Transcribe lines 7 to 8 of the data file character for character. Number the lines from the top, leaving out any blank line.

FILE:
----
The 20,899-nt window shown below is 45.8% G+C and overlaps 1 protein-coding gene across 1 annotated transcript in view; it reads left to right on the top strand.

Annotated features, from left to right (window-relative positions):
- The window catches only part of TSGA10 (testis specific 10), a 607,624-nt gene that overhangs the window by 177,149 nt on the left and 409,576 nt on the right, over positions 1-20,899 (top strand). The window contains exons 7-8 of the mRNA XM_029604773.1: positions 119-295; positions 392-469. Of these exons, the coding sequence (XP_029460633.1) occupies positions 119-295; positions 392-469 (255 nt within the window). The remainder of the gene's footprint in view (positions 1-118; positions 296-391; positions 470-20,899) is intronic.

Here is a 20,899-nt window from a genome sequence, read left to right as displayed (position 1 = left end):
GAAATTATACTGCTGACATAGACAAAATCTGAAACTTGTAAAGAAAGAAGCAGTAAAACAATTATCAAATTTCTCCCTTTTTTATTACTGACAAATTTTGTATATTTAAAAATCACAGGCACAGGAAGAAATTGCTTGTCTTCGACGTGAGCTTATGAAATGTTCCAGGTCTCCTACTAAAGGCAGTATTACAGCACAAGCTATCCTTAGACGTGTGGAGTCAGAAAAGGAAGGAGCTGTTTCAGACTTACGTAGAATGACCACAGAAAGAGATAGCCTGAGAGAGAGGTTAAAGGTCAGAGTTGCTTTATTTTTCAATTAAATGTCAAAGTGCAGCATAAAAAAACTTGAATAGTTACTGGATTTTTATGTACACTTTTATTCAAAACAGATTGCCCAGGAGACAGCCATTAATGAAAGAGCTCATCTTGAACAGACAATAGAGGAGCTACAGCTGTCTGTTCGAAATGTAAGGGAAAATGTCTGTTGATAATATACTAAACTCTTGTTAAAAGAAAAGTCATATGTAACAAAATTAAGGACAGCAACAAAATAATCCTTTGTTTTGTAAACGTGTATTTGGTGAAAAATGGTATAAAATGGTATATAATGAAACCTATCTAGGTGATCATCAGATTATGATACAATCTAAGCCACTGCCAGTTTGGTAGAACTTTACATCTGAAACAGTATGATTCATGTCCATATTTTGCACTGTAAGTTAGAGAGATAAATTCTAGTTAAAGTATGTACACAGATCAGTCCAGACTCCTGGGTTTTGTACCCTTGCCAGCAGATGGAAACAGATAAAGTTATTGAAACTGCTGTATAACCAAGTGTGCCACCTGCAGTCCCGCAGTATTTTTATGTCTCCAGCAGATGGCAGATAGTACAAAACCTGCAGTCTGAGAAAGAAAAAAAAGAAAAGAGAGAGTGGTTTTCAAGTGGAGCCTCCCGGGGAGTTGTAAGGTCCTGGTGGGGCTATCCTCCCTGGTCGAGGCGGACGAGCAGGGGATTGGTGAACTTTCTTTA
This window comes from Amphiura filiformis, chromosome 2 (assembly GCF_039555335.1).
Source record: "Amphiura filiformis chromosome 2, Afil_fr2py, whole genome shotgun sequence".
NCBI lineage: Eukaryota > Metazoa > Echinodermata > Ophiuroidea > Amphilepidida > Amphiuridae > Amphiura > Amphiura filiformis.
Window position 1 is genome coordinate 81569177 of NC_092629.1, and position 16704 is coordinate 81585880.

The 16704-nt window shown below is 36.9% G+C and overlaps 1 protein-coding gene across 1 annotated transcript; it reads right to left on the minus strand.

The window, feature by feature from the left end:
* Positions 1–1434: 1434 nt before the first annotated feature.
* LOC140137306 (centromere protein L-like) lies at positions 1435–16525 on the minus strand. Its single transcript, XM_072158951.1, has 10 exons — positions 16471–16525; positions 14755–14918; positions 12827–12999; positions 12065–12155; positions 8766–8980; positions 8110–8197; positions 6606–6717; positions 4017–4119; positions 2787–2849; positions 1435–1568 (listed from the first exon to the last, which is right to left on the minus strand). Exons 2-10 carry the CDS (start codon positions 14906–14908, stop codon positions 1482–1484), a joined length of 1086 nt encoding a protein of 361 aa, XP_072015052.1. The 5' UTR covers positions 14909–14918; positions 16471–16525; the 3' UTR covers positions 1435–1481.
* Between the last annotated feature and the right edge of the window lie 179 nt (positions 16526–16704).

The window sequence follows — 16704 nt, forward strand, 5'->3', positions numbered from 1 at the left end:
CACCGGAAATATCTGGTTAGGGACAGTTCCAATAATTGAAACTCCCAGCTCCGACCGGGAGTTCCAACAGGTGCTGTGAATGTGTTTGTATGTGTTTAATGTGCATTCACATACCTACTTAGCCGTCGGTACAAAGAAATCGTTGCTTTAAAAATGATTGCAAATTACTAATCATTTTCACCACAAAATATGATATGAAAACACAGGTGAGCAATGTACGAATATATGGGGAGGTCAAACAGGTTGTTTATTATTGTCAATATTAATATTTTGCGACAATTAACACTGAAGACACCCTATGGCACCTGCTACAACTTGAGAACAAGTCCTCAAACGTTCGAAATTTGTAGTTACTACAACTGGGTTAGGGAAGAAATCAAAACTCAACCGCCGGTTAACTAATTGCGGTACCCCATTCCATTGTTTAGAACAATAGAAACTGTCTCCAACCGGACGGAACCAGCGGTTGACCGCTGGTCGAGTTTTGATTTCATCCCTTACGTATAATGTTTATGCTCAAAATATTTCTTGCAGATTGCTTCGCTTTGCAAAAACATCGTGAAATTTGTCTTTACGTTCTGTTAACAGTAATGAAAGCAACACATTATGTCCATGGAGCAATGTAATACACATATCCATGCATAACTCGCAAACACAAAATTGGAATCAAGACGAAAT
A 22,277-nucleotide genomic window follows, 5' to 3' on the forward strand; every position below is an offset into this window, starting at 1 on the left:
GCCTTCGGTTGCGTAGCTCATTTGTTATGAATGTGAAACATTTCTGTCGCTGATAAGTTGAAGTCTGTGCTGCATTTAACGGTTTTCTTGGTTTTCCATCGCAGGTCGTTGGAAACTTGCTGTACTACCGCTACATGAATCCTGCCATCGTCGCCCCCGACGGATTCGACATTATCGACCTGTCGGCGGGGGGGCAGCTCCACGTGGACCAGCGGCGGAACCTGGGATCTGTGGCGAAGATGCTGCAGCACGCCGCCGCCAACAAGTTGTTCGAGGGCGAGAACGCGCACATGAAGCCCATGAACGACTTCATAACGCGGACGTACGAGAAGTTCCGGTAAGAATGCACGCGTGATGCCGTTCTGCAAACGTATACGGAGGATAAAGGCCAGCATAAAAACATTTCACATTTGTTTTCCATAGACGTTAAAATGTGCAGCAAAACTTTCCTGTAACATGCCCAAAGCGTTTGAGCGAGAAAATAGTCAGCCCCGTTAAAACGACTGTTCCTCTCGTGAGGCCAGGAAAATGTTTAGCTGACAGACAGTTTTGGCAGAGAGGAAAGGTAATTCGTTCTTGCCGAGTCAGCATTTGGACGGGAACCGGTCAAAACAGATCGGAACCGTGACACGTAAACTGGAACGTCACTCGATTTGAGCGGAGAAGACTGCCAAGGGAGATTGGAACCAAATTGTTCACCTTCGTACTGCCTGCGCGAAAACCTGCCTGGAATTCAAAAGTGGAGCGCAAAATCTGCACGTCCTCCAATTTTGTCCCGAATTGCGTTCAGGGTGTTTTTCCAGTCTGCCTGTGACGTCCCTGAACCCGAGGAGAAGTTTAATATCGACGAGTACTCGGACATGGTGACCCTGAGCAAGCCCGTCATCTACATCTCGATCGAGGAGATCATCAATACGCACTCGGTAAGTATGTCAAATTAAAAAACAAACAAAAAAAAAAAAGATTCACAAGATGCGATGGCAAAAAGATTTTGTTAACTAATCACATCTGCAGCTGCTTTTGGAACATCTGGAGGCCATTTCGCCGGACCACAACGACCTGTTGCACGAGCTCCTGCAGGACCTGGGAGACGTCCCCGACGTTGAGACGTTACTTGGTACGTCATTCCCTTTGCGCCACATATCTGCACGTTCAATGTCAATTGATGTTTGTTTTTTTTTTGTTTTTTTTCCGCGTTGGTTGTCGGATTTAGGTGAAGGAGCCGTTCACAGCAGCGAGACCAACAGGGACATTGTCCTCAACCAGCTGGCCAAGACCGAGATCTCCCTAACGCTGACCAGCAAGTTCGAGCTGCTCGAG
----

Source record: "Amphiura filiformis chromosome 2, Afil_fr2py, whole genome shotgun sequence".
NCBI lineage: Eukaryota > Metazoa > Echinodermata > Ophiuroidea > Amphilepidida > Amphiuridae > Amphiura > Amphiura filiformis.